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Wasta problem?

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Transparency Int'l

Guanxi in China, blat in Russia, pistolão in Brazil — the practice of taking advantage of personal connections has many names around the world. In Arabic speaking countries, it is known as wasta and our latest survey suggests that it is deeply ingrained in many aspects of daily life.

The cost of favouritism

This Wednesday, we published our Global Corruption Barometer Middle East and North Africa. It is one of the largest, most detailed surveys of citizens’ views on corruption and experiences of bribery.

The results show just how badly favouritism and other forms of corruption affect people’s lives in the region. In Jordan, Lebanon and Palestine, for example, more than one in three people who accessed public services used wasta in the previous twelve months — equivalent to approximately 3.6 million people. This has a devastating impact on other citizens, forcing them to the back of the queue for essential services and putting their health and economic security at risk. Read more.

Lacking political integrity

Favouritism also undermines trust in government, in a region where many are already frustrated by their leaders: in our survey, people identified members of parliament, government officials and heads of state as the most corrupt groups. At the same time, 65 per cent think corruption is getting worse in their country and that their government is not doing enough to tackle it. Read more.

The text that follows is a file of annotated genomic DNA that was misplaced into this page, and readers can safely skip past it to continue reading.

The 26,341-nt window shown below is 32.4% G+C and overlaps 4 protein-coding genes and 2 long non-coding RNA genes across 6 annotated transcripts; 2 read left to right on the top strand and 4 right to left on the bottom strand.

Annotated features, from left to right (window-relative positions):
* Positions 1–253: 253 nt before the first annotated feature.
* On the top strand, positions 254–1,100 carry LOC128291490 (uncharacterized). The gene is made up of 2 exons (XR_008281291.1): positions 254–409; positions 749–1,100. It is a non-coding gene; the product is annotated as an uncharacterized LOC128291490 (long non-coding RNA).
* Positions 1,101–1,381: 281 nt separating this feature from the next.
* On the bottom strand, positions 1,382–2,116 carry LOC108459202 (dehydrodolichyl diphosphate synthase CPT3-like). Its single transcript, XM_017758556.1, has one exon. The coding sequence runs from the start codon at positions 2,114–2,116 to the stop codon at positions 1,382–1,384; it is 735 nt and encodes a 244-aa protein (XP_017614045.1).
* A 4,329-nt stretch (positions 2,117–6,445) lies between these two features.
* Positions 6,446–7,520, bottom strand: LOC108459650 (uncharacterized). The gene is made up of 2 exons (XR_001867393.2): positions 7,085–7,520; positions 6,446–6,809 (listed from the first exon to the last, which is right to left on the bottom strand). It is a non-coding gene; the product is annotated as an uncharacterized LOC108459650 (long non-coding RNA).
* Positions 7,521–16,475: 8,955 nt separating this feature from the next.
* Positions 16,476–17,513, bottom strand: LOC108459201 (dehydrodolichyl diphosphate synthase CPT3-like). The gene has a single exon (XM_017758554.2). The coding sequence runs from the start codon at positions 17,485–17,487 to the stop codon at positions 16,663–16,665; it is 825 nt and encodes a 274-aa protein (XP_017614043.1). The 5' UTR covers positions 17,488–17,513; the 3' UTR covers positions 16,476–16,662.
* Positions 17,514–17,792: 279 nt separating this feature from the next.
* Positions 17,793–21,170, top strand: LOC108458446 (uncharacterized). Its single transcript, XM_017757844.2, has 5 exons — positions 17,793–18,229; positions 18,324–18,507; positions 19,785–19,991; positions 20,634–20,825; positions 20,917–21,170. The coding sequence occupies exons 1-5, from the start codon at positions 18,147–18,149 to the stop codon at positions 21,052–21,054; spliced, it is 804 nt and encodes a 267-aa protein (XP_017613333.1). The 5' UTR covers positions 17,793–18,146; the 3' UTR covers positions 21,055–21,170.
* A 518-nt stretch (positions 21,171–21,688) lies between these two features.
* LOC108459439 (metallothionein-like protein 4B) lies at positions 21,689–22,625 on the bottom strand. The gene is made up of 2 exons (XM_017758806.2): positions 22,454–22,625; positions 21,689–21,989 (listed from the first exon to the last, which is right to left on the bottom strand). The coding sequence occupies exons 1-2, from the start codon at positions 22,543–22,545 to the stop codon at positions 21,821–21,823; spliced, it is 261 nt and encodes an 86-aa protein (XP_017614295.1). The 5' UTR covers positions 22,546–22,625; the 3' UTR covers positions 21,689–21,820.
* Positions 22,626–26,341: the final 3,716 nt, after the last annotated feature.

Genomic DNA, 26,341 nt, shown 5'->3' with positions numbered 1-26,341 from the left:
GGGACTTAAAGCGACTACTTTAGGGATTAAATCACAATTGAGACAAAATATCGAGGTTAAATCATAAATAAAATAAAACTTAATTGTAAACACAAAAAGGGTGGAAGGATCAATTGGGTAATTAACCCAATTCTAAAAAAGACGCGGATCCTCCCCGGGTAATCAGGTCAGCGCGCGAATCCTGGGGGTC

Gendered corruption

For the first time in the Middle East, the survey collected data on sexual extortion, or sextortion, by public officials. Shockingly, one in five people have experienced it, or know someone who has. Where coerced sex is the currency of the bribe, evidence points towards a gender bias that particularly affects women. Read more.

Recently millions have taken to the streets in mass protests against corruption and governments in the region clearly have a long way to go to win back the trust of citizens. Leaders must show they are serious about fighting corruption and take action to build a system that works for everyone, regardless of their gender or their connections.

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